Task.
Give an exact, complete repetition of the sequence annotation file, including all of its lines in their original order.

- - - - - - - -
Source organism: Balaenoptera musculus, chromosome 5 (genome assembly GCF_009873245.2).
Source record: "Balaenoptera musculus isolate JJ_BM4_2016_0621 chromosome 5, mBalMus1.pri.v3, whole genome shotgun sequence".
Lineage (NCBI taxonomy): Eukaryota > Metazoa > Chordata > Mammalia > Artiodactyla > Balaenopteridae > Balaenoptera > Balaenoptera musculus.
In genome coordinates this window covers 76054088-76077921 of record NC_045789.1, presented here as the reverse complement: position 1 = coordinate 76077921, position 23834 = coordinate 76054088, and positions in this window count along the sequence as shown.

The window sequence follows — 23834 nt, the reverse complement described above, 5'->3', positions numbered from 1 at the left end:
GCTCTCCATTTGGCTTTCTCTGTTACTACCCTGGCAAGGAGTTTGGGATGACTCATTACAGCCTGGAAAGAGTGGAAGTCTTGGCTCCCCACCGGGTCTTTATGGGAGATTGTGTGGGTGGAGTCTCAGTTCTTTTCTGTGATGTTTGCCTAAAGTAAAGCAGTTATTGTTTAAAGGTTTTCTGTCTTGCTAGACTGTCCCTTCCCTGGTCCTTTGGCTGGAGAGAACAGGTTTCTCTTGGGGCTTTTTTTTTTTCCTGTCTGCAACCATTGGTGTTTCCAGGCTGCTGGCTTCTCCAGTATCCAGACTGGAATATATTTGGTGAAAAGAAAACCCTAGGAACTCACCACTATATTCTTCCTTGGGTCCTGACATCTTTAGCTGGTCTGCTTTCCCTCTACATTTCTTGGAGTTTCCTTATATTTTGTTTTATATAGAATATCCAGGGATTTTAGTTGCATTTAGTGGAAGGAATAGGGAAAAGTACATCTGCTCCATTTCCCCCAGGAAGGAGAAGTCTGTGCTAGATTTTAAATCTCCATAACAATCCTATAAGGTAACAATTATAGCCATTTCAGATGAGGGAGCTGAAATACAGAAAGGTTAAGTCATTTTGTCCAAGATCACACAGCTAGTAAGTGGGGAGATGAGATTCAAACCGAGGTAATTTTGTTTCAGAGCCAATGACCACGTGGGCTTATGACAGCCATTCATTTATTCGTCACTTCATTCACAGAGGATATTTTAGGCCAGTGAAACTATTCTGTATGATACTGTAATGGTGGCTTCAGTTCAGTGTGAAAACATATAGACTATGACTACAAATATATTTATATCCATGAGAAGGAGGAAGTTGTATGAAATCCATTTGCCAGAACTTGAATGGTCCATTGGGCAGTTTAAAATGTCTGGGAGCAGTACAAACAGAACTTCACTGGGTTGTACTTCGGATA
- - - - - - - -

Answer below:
Source organism: Balaenoptera musculus, chromosome 5 (genome assembly GCF_009873245.2).
Source record: "Balaenoptera musculus isolate JJ_BM4_2016_0621 chromosome 5, mBalMus1.pri.v3, whole genome shotgun sequence".
Lineage (NCBI taxonomy): Eukaryota > Metazoa > Chordata > Mammalia > Artiodactyla > Balaenopteridae > Balaenoptera > Balaenoptera musculus.
In genome coordinates this window covers 76054088-76077921 of record NC_045789.1, presented here as the reverse complement: position 1 = coordinate 76077921, position 23834 = coordinate 76054088, and positions in this window count along the sequence as shown.

The window sequence follows — 23834 nt, the reverse complement described above, 5'->3', positions numbered from 1 at the left end:
GCTCTCCATTTGGCTTTCTCTGTTACTACCCTGGCAAGGAGTTTGGGATGACTCATTACAGCCTGGAAAGAGTGGAAGTCTTGGCTCCCCACCGGGTCTTTATGGGAGATTGTGTGGGTGGAGTCTCAGTTCTTTTCTGTGATGTTTGCCTAAAGTAAAGCAGTTATTGTTTAAAGGTTTTCTGTCTTGCTAGACTGTCCCTTCCCTGGTCCTTTGGCTGGAGAGAACAGGTTTCTCTTGGGGCTTTTTTTTTTTCCTGTCTGCAACCATTGGTGTTTCCAGGCTGCTGGCTTCTCCAGTATCCAGACTGGAATATATTTGGTGAAAAGAAAACCCTAGGAACTCACCACTATATTCTTCCTTGGGTCCTGACATCTTTAGCTGGTCTGCTTTCCCTCTACATTTCTTGGAGTTTCCTTATATTTTGTTTTATATAGAATATCCAGGGATTTTAGTTGCATTTAGTGGAAGGAATAGGGAAAAGTACATCTGCTCCATTTCCCCCAGGAAGGAGAAGTCTGTGCTAGATTTTAAATCTCCATAACAATCCTATAAGGTAACAATTATAGCCATTTCAGATGAGGGAGCTGAAATACAGAAAGGTTAAGTCATTTTGTCCAAGATCACACAGCTAGTAAGTGGGGAGATGAGATTCAAACCGAGGTAATTTTGTTTCAGAGCCAATGACCACGTGGGCTTATGACAGCCATTCATTTATTCGTCACTTCATTCACAGAGGATATTTTAGGCCAGTGAAACTATTCTGTATGATACTGTAATGGTGGCTTCAGTTCAGTGTGAAAACATATAGACTATGACTACAAATATATTTATATCCATGAGAAGGAGGAAGTTGTATGAAATCCATTTGCCAGAACTTGAATGGTCCATTGGGCAGTTTAAAATGTCTGGGAGCAGTACAAACAGAACTTCACTGGGTTGTACTTCGGATA